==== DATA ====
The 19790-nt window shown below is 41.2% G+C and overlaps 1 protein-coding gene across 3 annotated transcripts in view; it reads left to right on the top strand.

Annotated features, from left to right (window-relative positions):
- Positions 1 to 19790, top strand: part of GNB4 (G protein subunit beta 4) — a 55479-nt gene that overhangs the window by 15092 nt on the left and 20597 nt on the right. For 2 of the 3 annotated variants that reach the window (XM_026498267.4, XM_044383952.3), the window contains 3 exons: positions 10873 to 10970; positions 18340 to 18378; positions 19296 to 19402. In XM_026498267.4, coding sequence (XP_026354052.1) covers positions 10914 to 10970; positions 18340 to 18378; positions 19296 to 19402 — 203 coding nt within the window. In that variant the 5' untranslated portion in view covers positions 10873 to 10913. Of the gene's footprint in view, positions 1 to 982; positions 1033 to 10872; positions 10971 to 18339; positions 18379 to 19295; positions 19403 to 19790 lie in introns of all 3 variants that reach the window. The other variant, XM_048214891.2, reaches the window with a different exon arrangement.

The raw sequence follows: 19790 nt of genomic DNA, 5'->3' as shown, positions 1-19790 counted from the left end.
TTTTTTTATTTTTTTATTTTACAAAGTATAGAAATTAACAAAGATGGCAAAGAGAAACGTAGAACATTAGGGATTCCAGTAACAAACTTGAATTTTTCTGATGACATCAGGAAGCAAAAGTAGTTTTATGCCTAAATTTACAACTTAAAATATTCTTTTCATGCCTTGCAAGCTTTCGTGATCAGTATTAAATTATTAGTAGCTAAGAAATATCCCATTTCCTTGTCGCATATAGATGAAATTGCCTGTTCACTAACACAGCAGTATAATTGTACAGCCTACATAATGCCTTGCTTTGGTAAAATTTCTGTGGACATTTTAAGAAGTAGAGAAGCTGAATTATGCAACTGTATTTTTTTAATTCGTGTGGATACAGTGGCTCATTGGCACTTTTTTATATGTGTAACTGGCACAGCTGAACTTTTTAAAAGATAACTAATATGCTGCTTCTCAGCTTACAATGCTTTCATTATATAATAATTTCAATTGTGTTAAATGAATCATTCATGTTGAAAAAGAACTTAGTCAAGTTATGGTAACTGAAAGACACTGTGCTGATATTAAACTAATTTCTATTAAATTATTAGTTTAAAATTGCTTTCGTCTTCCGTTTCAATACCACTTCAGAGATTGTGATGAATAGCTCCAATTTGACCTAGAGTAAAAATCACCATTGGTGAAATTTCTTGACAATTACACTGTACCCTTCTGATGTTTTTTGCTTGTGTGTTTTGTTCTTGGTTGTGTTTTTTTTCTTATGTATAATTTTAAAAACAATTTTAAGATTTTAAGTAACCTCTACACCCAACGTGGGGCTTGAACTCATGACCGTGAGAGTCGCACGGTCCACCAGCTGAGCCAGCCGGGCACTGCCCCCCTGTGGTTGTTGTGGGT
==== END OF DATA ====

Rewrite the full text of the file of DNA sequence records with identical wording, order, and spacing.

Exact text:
The 19790-nt window shown below is 41.2% G+C and overlaps 1 protein-coding gene across 3 annotated transcripts in view; it reads left to right on the top strand.

Annotated features, from left to right (window-relative positions):
- Positions 1 to 19790, top strand: part of GNB4 (G protein subunit beta 4) — a 55479-nt gene that overhangs the window by 15092 nt on the left and 20597 nt on the right. For 2 of the 3 annotated variants that reach the window (XM_026498267.4, XM_044383952.3), the window contains 3 exons: positions 10873 to 10970; positions 18340 to 18378; positions 19296 to 19402. In XM_026498267.4, coding sequence (XP_026354052.1) covers positions 10914 to 10970; positions 18340 to 18378; positions 19296 to 19402 — 203 coding nt within the window. In that variant the 5' untranslated portion in view covers positions 10873 to 10913. Of the gene's footprint in view, positions 1 to 982; positions 1033 to 10872; positions 10971 to 18339; positions 18379 to 19295; positions 19403 to 19790 lie in introns of all 3 variants that reach the window. The other variant, XM_048214891.2, reaches the window with a different exon arrangement.

The raw sequence follows: 19790 nt of genomic DNA, 5'->3' as shown, positions 1-19790 counted from the left end.
TTTTTTTATTTTTTTATTTTACAAAGTATAGAAATTAACAAAGATGGCAAAGAGAAACGTAGAACATTAGGGATTCCAGTAACAAACTTGAATTTTTCTGATGACATCAGGAAGCAAAAGTAGTTTTATGCCTAAATTTACAACTTAAAATATTCTTTTCATGCCTTGCAAGCTTTCGTGATCAGTATTAAATTATTAGTAGCTAAGAAATATCCCATTTCCTTGTCGCATATAGATGAAATTGCCTGTTCACTAACACAGCAGTATAATTGTACAGCCTACATAATGCCTTGCTTTGGTAAAATTTCTGTGGACATTTTAAGAAGTAGAGAAGCTGAATTATGCAACTGTATTTTTTTAATTCGTGTGGATACAGTGGCTCATTGGCACTTTTTTATATGTGTAACTGGCACAGCTGAACTTTTTAAAAGATAACTAATATGCTGCTTCTCAGCTTACAATGCTTTCATTATATAATAATTTCAATTGTGTTAAATGAATCATTCATGTTGAAAAAGAACTTAGTCAAGTTATGGTAACTGAAAGACACTGTGCTGATATTAAACTAATTTCTATTAAATTATTAGTTTAAAATTGCTTTCGTCTTCCGTTTCAATACCACTTCAGAGATTGTGATGAATAGCTCCAATTTGACCTAGAGTAAAAATCACCATTGGTGAAATTTCTTGACAATTACACTGTACCCTTCTGATGTTTTTTGCTTGTGTGTTTTGTTCTTGGTTGTGTTTTTTTTCTTATGTATAATTTTAAAAACAATTTTAAGATTTTAAGTAACCTCTACACCCAACGTGGGGCTTGAACTCATGACCGTGAGAGTCGCACGGTCCACCAGCTGAGCCAGCCGGGCACTGCCCCCCTGTGGTTGTTGTGGGT